The Government recently issued the following advice regarding scarlet fever after an increase nationally in the number of reported cases.

Individuals should be mindful of the symptoms of scarlet fever, which include a sore throat, headache and fever with a sandpapery, fine, pink rash developing within 1 to 2 days of first symptoms. If you or your child develops any of these symptoms you should contact your GP. NHS Choices also provides helpful information on symptoms of infection including photographs of the rash.

Whilst scarlet fever is not usually a severe illness it should be treated with antibiotics to reduce the risk of further complications and to minimise the risk of spread of the infection to others. Children or adults diagnosed with scarlet fever are advised to stay at home until at least 24 hours after the start of antibiotic treatment to avoid spreading the infection to others.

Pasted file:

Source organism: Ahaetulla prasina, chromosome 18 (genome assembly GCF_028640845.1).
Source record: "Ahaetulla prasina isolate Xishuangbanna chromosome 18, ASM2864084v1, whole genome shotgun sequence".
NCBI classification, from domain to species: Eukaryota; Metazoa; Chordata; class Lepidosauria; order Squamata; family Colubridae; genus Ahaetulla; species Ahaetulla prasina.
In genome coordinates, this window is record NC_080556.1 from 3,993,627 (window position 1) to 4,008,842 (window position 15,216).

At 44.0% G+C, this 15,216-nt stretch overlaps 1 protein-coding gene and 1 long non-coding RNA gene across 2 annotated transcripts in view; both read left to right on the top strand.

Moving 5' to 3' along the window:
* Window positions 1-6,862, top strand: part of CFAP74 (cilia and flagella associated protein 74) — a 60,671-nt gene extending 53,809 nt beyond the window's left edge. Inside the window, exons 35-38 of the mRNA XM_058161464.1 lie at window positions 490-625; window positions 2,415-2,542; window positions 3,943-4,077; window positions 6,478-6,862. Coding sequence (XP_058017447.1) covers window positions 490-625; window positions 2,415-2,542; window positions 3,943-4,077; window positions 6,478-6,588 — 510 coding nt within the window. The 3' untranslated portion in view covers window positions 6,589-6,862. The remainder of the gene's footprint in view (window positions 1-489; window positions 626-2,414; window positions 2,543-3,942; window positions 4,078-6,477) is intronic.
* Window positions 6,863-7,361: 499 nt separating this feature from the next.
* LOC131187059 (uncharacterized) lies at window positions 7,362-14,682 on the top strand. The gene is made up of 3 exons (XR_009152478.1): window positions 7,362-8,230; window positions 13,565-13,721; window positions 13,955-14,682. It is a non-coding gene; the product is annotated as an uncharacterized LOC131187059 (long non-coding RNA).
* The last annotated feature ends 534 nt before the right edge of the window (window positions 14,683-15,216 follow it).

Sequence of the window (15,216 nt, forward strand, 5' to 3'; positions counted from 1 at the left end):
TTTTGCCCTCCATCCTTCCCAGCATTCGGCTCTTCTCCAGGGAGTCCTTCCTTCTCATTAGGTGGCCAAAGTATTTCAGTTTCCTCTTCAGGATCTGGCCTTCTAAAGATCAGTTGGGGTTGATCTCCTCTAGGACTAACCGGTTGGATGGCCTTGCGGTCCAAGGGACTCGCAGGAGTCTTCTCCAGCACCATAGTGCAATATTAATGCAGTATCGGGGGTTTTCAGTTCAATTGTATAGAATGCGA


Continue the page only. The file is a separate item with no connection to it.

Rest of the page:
Children and adults should be encouraged to cover their mouth and nose with a tissue when they cough and sneeze and to wash their hands after using or disposing of tissues.

The Public Health Agency has added the following regarding confirmed cases of Scarlet Fever

Child can return 24 hours after commencing appropriate antibiotic treatment.

So if you suspect your child has the symptoms you must see your GP and then notify the school.